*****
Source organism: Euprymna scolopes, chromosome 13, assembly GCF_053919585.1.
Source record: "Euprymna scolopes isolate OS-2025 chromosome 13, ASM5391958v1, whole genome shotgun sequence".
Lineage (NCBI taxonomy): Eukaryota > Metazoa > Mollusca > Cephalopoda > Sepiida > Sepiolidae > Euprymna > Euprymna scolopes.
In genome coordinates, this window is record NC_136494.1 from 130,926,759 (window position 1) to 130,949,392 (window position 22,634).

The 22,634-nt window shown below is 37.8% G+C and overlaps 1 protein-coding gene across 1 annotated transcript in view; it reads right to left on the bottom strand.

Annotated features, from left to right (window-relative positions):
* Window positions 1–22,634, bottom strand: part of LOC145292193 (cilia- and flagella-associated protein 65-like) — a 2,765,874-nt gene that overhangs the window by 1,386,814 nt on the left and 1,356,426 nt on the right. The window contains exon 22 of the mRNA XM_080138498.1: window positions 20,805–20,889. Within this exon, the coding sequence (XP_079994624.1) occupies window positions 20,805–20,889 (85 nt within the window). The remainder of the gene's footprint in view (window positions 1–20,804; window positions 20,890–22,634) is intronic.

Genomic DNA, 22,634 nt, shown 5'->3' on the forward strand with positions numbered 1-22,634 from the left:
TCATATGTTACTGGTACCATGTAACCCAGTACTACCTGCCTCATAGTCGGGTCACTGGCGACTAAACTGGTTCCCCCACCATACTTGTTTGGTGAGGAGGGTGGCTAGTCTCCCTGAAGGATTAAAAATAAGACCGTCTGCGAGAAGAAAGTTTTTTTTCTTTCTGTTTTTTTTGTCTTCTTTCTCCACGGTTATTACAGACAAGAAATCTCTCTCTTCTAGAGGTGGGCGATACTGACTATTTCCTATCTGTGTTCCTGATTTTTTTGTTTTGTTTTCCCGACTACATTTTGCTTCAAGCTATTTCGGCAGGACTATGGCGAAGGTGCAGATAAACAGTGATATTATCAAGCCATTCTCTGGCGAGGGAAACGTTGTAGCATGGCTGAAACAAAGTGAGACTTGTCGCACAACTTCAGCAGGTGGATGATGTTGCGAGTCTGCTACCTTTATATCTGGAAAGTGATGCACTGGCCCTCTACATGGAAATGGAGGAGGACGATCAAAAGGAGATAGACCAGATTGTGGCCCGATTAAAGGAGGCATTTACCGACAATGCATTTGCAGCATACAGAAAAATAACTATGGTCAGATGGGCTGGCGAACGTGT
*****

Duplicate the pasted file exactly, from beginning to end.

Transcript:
Source organism: Euprymna scolopes, chromosome 13, assembly GCF_053919585.1.
Source record: "Euprymna scolopes isolate OS-2025 chromosome 13, ASM5391958v1, whole genome shotgun sequence".
Lineage (NCBI taxonomy): Eukaryota > Metazoa > Mollusca > Cephalopoda > Sepiida > Sepiolidae > Euprymna > Euprymna scolopes.
In genome coordinates, this window is record NC_136494.1 from 130,926,759 (window position 1) to 130,949,392 (window position 22,634).

The 22,634-nt window shown below is 37.8% G+C and overlaps 1 protein-coding gene across 1 annotated transcript in view; it reads right to left on the bottom strand.

Annotated features, from left to right (window-relative positions):
* Window positions 1–22,634, bottom strand: part of LOC145292193 (cilia- and flagella-associated protein 65-like) — a 2,765,874-nt gene that overhangs the window by 1,386,814 nt on the left and 1,356,426 nt on the right. The window contains exon 22 of the mRNA XM_080138498.1: window positions 20,805–20,889. Within this exon, the coding sequence (XP_079994624.1) occupies window positions 20,805–20,889 (85 nt within the window). The remainder of the gene's footprint in view (window positions 1–20,804; window positions 20,890–22,634) is intronic.

Genomic DNA, 22,634 nt, shown 5'->3' on the forward strand with positions numbered 1-22,634 from the left:
TCATATGTTACTGGTACCATGTAACCCAGTACTACCTGCCTCATAGTCGGGTCACTGGCGACTAAACTGGTTCCCCCACCATACTTGTTTGGTGAGGAGGGTGGCTAGTCTCCCTGAAGGATTAAAAATAAGACCGTCTGCGAGAAGAAAGTTTTTTTTCTTTCTGTTTTTTTTGTCTTCTTTCTCCACGGTTATTACAGACAAGAAATCTCTCTCTTCTAGAGGTGGGCGATACTGACTATTTCCTATCTGTGTTCCTGATTTTTTTGTTTTGTTTTCCCGACTACATTTTGCTTCAAGCTATTTCGGCAGGACTATGGCGAAGGTGCAGATAAACAGTGATATTATCAAGCCATTCTCTGGCGAGGGAAACGTTGTAGCATGGCTGAAACAAAGTGAGACTTGTCGCACAACTTCAGCAGGTGGATGATGTTGCGAGTCTGCTACCTTTATATCTGGAAAGTGATGCACTGGCCCTCTACATGGAAATGGAGGAGGACGATCAAAAGGAGATAGACCAGATTGTGGCCCGATTAAAGGAGGCATTTACCGACAATGCATTTGCAGCATACAGAAAAATAACTATGGTCAGATGGGCTGGCGAACGTGT